On air financial journalist Stacey Tisdale reports on business and financial issues and she’s been doing so for more than 20 years. She’s reported fr Al Jazeera, CNN International’s “Inside Africa,” CNN, Headline News, PBS Newshour Weekend, BusinessWeek’s “Money Talks,” and she was a financial expert on NBC’s “Today Show,” and this isn’t the entire list.
Here, the author of The True Cost of Happiness: The Real Story Behind Managing Your Money reveals her superpower, how yoga and meditation keep her aligned, and what Black women need to do.
As a woman of color, what do you consider your superpower to be?
I think women of color are a great reminder to all people that one of our most significant superpowers is resilience. Black women, for example, make just 64 cents for every dollar that White males make according to the National Law Center, and experience higher incidence of things like sexual harassment in the workplace than others. They have responded to these and other socioeconomic challenges by looking within and creating their own opportunities. We are the fastest growing group of entrepreneurs in the United States, with the number of businesses we’ve created up more than 460% over the last 20 years. We are the majority owners in 1.5M businesses, with more than $42B in sales, and $7.7B in payroll. We are creating jobs.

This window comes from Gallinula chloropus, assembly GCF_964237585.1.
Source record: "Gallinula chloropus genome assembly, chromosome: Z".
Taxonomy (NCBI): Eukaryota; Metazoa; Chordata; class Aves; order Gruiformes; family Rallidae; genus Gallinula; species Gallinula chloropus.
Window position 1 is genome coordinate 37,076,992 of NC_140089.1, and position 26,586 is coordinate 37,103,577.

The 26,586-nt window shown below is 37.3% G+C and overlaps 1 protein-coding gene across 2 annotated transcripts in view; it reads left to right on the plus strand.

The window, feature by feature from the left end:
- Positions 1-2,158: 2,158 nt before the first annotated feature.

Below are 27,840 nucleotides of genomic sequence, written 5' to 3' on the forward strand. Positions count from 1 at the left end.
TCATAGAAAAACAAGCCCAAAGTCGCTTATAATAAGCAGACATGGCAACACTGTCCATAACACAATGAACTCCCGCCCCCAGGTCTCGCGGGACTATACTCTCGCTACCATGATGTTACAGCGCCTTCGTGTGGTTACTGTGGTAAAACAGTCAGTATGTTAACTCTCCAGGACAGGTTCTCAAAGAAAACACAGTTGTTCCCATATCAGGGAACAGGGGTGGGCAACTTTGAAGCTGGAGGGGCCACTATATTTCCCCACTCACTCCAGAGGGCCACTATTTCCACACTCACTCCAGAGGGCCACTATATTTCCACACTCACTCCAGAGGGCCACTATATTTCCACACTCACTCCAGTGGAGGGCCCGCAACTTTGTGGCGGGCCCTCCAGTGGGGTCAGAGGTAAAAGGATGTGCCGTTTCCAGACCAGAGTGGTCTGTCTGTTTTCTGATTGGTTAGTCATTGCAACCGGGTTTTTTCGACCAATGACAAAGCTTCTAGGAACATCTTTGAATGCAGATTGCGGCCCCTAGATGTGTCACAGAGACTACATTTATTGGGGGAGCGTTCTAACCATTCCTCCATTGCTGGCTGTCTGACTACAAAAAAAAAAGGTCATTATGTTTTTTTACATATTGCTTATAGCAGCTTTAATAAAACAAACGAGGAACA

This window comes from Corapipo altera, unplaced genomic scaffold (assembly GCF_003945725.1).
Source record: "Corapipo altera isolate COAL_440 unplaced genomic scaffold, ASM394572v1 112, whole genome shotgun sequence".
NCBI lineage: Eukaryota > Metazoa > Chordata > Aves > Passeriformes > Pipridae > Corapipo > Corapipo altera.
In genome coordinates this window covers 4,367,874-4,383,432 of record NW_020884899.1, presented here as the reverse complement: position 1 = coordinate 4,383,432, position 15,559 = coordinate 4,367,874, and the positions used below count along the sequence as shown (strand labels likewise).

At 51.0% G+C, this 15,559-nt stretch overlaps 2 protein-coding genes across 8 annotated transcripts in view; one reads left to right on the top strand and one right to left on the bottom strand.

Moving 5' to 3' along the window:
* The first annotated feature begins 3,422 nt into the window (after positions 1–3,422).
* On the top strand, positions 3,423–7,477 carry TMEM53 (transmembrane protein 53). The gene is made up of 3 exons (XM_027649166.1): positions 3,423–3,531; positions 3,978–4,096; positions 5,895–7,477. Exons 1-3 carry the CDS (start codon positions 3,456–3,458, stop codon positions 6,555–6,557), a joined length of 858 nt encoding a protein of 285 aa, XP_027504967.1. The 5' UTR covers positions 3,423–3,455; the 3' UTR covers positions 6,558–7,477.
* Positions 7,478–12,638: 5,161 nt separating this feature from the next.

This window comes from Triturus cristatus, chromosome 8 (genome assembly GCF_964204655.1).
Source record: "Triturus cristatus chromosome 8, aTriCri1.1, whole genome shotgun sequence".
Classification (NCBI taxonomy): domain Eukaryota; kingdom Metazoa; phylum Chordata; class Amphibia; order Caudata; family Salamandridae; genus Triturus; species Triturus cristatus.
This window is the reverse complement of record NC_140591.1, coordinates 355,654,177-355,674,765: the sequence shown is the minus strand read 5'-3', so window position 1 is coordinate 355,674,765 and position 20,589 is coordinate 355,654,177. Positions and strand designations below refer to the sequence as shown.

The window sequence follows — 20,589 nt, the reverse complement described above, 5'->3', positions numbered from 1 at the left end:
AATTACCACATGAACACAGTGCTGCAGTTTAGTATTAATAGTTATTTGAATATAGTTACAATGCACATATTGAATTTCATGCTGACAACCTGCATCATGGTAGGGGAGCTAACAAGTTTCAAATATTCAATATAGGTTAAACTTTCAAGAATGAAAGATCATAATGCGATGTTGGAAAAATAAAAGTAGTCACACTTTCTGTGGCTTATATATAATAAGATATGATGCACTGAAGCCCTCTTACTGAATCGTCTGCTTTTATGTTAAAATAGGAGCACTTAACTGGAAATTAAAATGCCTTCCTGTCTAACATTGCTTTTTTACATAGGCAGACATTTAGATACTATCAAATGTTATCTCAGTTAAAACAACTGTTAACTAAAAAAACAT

What key skills or qualities make you unique?
What thoughtful or encouraging piece of advice would you give to your younger self?
If I could speak to my younger self, I would point out to her that many of the things she was afraid of were just fears in her mind and did not materialize. I would tell her that everything happens as it should, for a reason, and to always have faith.
Why is it important for women of color to lead or work in leadership roles and decision-making capacities?
Women of color bring a unique perspective to leadership roles and decision making that is imperative for any company that serves the population in any way. Companies must bring them to the core of their organizational structures and see this diversity as an opportunity, not a problem. Today’s minorities will be the majority population group by 2050. Leaders and decision makers must reflect the mosaic that the world is becoming.
If you could thank any Black woman history maker for her contributions to society, who would it be and why?
Maggie Lena Walker, who in 1902 became the first woman to charter a bank. Not only was Walker a great entrepreneur, journalist, and businesswoman, but she said something that has become my mantra, “To avoid the traps and snares of life, Black women must band together, put their mites together, put their hands and their brains together, and make work and business for themselves.”
Why is it important for seasoned and experienced Black women to reach back and help younger women of color?
It’s not just important, it is essential and natural. We must learn from each other’s experiences, stories and wisdom. This is evolution. This is how we all grow.
How do you feel about the hashtag #CollaborationOverCompetition? What qualities or values do you deem indispensable in your business partners or collaborators?